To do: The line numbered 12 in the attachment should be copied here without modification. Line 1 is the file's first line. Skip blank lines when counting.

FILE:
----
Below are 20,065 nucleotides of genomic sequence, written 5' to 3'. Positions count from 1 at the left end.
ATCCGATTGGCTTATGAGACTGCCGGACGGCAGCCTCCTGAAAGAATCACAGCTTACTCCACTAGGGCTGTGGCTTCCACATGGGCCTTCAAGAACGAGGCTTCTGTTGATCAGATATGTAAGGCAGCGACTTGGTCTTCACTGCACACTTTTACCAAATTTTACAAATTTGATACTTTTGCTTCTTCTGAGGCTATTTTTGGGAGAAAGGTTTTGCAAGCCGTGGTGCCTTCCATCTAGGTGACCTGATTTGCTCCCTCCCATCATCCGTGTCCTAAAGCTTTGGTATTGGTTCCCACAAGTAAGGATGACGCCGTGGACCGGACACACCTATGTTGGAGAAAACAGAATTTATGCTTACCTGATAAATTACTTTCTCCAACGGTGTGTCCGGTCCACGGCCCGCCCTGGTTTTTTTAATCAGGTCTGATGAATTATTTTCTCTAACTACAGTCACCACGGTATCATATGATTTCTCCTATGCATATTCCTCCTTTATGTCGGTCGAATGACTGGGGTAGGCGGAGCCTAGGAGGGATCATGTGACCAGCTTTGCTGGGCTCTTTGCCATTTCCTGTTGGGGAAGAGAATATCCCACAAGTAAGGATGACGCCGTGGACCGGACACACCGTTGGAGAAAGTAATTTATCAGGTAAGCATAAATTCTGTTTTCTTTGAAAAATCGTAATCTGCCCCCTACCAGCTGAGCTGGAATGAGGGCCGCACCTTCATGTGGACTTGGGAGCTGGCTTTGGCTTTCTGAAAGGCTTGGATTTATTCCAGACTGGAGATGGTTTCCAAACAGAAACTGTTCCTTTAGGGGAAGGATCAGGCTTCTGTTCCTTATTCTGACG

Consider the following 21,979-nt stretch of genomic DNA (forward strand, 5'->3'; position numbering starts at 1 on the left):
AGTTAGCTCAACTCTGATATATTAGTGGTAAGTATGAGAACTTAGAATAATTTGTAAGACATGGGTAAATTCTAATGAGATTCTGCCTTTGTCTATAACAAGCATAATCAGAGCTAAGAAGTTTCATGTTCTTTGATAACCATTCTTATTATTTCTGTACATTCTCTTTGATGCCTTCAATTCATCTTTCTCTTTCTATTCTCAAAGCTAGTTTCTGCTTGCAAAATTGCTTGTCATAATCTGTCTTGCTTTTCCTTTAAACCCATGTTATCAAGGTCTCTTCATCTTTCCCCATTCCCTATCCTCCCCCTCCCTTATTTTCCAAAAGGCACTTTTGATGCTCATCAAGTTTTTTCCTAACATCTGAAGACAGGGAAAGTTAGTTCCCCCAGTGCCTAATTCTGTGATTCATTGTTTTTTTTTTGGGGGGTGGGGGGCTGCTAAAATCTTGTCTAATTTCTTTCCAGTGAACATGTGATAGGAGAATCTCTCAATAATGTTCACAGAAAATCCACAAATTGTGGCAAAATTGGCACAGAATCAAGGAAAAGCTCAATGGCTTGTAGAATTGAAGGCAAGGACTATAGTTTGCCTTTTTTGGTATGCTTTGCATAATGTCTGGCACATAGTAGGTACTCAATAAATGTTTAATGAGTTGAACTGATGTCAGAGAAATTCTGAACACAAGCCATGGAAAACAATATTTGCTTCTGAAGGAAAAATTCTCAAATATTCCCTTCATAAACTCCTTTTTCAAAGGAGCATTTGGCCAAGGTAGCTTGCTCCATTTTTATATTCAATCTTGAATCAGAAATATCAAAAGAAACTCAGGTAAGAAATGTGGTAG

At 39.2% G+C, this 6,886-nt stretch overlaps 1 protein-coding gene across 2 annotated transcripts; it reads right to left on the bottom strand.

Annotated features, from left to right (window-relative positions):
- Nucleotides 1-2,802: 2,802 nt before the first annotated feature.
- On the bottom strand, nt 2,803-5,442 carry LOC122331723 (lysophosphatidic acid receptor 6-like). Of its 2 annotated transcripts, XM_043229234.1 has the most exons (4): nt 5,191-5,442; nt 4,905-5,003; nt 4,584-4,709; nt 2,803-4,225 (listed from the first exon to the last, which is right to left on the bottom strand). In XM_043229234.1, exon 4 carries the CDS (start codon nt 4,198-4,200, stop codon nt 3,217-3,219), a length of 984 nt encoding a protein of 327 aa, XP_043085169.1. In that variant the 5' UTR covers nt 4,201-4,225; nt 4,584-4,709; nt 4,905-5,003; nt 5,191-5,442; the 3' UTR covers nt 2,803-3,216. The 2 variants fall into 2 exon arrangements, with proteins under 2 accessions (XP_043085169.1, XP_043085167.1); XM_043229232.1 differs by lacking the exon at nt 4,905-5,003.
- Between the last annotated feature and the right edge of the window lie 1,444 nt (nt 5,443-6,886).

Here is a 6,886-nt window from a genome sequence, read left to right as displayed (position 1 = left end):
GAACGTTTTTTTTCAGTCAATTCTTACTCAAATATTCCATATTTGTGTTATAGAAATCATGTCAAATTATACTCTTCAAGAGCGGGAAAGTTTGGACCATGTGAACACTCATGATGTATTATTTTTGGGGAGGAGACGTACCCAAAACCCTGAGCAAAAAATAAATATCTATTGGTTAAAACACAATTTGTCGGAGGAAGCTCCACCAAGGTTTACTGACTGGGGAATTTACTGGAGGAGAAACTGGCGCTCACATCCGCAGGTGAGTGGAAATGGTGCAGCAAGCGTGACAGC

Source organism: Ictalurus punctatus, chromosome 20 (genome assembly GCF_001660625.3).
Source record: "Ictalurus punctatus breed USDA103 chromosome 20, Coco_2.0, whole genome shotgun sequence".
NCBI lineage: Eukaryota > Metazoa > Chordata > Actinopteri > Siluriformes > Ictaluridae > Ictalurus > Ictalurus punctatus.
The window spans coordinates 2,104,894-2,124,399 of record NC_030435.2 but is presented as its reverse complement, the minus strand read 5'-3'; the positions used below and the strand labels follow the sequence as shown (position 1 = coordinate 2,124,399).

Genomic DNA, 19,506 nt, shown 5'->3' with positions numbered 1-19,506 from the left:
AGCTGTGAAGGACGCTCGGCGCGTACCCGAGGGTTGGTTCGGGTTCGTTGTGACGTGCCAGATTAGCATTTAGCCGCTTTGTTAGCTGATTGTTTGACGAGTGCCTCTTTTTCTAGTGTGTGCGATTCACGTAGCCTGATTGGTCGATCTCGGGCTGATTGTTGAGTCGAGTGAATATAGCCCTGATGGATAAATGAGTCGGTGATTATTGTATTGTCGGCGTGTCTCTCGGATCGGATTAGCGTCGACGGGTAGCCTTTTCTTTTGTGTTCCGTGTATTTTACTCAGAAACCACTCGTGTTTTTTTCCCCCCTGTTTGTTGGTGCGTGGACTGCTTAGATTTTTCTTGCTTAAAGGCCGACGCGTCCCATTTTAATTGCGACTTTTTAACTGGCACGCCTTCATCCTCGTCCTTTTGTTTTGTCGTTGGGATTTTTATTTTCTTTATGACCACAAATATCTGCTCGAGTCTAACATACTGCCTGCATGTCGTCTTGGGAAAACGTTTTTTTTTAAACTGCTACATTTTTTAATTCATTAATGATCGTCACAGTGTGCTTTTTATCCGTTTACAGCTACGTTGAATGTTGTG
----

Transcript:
Source organism: Ictalurus punctatus, chromosome 20 (genome assembly GCF_001660625.3).